It is bound to menu-bar help-menu apropos icicles icicle-apropos-value, menu-bar help-menu apropos apropos-var-value, menu-bar help-menu search-documentation find-option-by-value.

(icicle-apropos-value)

Choose a variable, function, or other symbol description. This is similar to vanilla command apropos-value, but you can match against the variable name and its printed value at the same time.

By default, each completion candidate is a multi-completion composed of a variable name plus its value. They are separated by icicle-list-join-string ("^G^J", by default).

With a prefix arg, candidates are different kinds of symbols:

  • < 0: functions and their defs (but byte-compiled defs are skipped)

  • > 0: symbols and their plists

  • = 0: variables and their values, functions and their definitions, and other symbols and their plists

  • plain (C-u): use the last-computed (cached) set of candidates

You can use C-$ during completion to toggle filtering the domain of initial candidates according to the prefix argument, as follows:

  • none: only user options (+ values)
  • < 0: only commands (+ definitions)
  • > 0: only faces (+ plists)
  • = 0: only options (+ values), commands (+ defs), faces (+ plists)

See also:

  • icicle-apropos-vars-w-val-satisfying, icicle-describe-vars-w-val-satisfying - values satisfy a predicate
  • icicle-plist - similar to this command with positive prefix arg
  • icicle-vardoc, icicle-fundoc, icicle-doc - match name & doc
  • icicle-apropos-options-of-type, icicle-describe-option-of-type - match name & defcustom type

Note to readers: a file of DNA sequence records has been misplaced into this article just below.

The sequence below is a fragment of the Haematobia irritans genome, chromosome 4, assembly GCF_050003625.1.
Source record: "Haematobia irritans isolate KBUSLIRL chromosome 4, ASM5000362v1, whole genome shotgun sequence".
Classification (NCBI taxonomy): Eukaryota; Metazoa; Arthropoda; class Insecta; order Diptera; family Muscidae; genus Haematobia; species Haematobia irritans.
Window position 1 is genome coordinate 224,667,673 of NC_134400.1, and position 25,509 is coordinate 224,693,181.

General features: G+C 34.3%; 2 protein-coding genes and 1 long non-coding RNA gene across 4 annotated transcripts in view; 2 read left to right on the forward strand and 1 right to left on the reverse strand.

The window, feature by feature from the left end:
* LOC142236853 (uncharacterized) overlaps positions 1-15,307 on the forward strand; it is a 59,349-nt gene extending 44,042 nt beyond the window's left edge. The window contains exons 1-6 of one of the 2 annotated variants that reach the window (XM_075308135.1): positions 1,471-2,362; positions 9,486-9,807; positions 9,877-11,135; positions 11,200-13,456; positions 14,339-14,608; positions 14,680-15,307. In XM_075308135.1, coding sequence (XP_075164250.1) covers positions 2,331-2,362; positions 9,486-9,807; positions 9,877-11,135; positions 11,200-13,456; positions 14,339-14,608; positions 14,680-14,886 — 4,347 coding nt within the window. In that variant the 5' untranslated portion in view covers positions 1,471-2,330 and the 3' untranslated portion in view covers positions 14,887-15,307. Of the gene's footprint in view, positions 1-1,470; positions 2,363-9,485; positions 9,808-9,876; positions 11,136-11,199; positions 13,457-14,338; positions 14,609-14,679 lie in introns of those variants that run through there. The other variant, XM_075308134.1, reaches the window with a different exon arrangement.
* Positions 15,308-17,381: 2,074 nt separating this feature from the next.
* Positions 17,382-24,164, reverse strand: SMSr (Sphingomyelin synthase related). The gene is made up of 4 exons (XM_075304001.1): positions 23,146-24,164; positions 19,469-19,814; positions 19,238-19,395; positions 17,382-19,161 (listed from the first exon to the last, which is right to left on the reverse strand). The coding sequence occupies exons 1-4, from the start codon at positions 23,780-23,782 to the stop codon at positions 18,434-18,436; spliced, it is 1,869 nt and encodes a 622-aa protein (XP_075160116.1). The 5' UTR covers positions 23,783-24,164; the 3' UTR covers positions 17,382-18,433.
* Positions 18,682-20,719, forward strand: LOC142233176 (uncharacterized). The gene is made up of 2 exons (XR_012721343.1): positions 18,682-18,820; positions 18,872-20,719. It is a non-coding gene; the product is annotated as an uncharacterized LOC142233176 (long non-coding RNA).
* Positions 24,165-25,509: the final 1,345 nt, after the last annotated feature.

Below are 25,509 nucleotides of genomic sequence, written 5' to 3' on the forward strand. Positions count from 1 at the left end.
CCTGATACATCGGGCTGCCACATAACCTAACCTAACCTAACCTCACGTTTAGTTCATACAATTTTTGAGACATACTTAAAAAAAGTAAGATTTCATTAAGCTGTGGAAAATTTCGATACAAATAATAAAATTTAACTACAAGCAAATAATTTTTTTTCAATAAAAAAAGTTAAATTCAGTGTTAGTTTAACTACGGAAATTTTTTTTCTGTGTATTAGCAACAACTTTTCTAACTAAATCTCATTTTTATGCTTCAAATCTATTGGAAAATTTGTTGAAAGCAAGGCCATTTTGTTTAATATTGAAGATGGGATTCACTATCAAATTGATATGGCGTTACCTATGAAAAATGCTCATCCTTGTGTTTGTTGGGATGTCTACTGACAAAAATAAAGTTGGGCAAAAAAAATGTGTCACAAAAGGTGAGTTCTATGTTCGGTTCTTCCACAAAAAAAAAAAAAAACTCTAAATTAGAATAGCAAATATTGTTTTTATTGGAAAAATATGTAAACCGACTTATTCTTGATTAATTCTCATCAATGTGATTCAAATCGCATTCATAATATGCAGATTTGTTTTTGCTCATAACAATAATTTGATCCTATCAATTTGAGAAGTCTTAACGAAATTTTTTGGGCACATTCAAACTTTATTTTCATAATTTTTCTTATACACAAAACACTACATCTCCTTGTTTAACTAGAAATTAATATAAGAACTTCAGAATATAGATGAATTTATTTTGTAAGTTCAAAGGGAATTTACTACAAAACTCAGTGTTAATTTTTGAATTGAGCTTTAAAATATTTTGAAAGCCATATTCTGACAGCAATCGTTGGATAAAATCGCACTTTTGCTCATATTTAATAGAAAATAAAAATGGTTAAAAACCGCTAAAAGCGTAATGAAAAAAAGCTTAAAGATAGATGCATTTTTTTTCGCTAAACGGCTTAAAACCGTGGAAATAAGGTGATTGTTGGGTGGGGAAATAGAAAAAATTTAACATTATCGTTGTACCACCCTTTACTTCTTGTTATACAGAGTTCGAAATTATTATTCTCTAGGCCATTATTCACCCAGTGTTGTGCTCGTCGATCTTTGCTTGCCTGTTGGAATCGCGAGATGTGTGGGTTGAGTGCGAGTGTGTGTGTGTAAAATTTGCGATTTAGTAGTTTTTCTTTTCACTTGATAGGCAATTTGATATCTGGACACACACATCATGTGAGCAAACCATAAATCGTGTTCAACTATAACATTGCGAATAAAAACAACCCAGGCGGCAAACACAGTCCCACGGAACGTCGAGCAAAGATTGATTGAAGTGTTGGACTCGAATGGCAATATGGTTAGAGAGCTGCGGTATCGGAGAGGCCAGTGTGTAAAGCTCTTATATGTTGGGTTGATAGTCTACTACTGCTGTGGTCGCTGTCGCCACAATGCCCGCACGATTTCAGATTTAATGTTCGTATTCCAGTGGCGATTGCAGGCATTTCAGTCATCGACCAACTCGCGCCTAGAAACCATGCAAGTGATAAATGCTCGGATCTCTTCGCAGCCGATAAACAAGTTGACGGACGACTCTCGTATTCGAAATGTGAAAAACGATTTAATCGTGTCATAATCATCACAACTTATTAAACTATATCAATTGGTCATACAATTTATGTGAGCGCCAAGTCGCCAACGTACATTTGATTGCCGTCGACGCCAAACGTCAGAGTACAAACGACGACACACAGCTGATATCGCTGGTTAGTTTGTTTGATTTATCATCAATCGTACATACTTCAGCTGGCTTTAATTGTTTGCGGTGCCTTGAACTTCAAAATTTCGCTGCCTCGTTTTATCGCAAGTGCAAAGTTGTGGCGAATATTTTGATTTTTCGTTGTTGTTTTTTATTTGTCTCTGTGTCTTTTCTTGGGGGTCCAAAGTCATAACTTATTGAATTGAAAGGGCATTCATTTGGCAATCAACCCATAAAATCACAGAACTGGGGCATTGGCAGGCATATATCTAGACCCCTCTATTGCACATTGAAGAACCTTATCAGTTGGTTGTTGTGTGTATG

Because you will often use this command in contexts that result in many, many completion candidates, the following are turned off by default for this command:

  • Icomplete mode. You can toggle this using M-i M-#.
  • Icicles incremental completion. You can cycle this using M-i #.

Read input, then call icicle-doc-action to act on it.

Input-candidate completion and cycling are available. While cycling, these keys with prefix C- are active:

  • C-mouse-2, C-return - Act on current completion candidate only
  • C-down, C-wheel-down - Move to next completion candidate and act
  • C-up, C-wheel-up - Move to previous completion candidate and act
  • C-next - Move to next apropos-completion candidate and act
  • C-prior - Move to previous apropos-completion candidate and act
  • C-end - Move to next prefix-completion candidate and act
  • C-home - Move to previous prefix-completion candidate and act
  • C-! - Act on all candidates, successively (careful!)

When candidate action and cycling are combined (e.g. C-next), user option icicle-act-before-cycle-flag determines which occurs first.

With prefix C-M- instead of C-, the same keys (C-M-mouse-2, C-M-RET, C-M-down, and so on) provide help about candidates.

Use mouse-2, RET, or S-RET to finally choose a candidate, or C-g to quit.

This is an Icicles command - see command icicle-mode.

  • I up-voted this answer because it points out what seems to be an excellent package for emacs, but it also seems overwhelming for a solution to a single problem, and I was intimidated from trying it. I do intend at some point to give icicles a "test drive". – user1404316 Apr 5 '18 at 14:50

Your Answer

By clicking “Post Your Answer”, you agree to our terms of service, privacy policy and cookie policy

Not the answer you're looking for? Browse other questions tagged or ask your own question.